When you take a photograph, you realize the limitations of the medium. One tries to capture the scene for the viewer to share later.
The photographer chooses what to focus on and catch- and it’s exasperating at times.
The frozen frame can’t recreate the moment, the atmosphere and surroundings entirely.
The sound of boat horns, traffic rushing by below, a blimp circling overhead, the thousands of fans roar or collective sigh….
The tug and barge in the river are set for fireworks night by the Zambelli
Option two- iPhone panorama
Read the New York Times article and see a video – Pittsburgh’s Stirring Leap from the Abyss
Shot through a chain-link fence.
I was in the passenger seat and I had my camera out. The 70-200 lens.
We were headed to the wedding reception from McKeesport to Greentree. (Lots of double ee)
Crossing the McKeesport-Duquesne Bridge. A truss bridge.
And there was a tugboat pushing filled barges on the Monongahela. (Monongahela means “Falling Banks”)
Pushed the shutter and shot shot shot as fast as I could, no chance to change settings. Lucked out with the cables on the edge and the gull in flight. The chain link fence gives the photo a soft haze and fuzz to the sharpness.
I’d asked my friend to drive a little more slowly but everything whizzes by when you are moving and it was unrealistic to go slow on the bridge. Couldn’t have done it if I were driving as there was no place to pull over. It was a squeeze.
and might as well show you the failed shots, the ones with the bridge cables, the blocking the view, the actual fence.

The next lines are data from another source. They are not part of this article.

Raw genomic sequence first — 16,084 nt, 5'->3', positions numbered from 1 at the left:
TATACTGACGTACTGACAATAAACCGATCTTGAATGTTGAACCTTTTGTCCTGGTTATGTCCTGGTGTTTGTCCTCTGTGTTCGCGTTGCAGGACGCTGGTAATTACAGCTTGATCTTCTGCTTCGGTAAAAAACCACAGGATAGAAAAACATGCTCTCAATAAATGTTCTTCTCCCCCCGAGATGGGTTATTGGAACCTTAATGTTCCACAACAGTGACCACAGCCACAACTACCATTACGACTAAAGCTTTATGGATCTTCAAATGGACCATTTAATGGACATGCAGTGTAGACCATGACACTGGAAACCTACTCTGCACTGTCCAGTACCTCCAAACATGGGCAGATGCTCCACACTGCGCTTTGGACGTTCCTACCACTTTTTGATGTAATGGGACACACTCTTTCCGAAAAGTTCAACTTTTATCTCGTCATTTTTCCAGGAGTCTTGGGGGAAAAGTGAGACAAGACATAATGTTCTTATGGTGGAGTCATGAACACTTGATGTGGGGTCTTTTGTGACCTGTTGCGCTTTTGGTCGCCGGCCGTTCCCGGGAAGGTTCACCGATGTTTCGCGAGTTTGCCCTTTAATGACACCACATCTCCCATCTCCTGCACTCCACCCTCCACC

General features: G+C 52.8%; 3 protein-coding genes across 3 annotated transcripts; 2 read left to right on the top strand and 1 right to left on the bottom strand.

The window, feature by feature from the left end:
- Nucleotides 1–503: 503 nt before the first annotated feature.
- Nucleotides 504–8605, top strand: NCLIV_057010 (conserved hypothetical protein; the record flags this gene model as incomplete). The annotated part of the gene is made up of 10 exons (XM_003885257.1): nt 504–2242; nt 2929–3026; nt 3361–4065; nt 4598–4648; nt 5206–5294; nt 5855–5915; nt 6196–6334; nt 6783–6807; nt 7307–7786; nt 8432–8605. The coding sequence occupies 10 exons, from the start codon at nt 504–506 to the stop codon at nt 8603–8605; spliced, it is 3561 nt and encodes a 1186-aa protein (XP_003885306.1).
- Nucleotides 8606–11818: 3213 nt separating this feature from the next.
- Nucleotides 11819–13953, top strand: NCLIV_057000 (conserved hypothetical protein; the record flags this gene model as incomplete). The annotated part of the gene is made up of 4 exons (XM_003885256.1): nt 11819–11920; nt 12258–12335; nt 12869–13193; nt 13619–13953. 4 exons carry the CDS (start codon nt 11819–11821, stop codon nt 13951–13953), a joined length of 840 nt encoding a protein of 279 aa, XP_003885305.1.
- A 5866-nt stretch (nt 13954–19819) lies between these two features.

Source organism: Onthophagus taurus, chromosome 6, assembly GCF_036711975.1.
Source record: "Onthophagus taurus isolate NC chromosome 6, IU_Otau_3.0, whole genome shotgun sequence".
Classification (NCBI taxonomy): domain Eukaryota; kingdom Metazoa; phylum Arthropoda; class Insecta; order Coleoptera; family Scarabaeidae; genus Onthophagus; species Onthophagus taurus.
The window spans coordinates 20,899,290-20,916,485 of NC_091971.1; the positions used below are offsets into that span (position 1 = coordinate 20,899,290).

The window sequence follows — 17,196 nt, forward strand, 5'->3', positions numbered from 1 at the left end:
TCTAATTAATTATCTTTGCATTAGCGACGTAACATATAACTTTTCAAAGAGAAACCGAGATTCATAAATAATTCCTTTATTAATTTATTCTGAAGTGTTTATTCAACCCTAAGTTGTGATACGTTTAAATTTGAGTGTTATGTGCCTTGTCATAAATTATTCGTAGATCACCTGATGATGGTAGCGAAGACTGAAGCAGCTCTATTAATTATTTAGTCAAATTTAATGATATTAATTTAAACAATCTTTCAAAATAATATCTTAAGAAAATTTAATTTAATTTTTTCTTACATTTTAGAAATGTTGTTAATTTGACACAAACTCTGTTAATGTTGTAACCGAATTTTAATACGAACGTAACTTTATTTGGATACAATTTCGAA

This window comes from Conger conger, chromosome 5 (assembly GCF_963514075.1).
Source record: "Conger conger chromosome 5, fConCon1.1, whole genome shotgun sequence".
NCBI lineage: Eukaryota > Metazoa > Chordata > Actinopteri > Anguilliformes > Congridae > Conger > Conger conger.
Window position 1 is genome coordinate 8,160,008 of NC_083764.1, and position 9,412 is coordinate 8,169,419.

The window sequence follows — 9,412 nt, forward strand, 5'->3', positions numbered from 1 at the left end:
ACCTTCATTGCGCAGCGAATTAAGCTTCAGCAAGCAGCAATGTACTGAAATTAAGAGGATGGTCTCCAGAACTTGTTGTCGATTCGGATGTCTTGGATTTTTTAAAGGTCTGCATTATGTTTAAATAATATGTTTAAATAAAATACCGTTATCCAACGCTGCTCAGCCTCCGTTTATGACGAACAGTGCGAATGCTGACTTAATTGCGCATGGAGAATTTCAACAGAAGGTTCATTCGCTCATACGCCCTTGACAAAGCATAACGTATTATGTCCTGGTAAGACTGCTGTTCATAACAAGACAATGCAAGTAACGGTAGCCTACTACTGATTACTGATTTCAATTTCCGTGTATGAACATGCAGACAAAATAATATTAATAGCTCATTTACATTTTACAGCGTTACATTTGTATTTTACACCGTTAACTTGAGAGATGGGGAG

Photography can be exasperating. You would like to get it right.
There was no time for a turnaround, rerun, do-over.
It was the one shot that worked. Lucky day. Oh yes, at least three below that didn’t.
After school I drove down the slopes to the flats and headed to Homestead to buy a special cable for an external hard drive so I could retrieve a summer photo for Erika.
I turned onto Waterfront Road towards Best Buy and saw the late afternoon light reflected and warm the rusting metal across the Mon. Pulled over and stood on top of a guard rail to capture the sinking light on the Carrie Furnace, remnants of Homestead Steel Works and then I heard the tug and saw it pushing the barges up the river. It was a mighty scene on the river and the limitations of photography or my ability to capture it thoroughly, the seeing and feeling it, became clear once again.
The Rivers of Steel Heritage Corporation sponsors tours but the last one was October 15th so will have to wait until 2012.
If you want to get a real feel for the Blast Furnaces and the incredible history, interviews with employees and historical photographs I recommend watching at least video # 1 at this website. I especially liked the man reading the last names of the workers he found in some type of log at the site. He spoke of reading obituaries of workers who gave 30-40 years of hard work for the Homestead Steel Works What a compilation of footage of Carrie Furnace. Closed in 1986.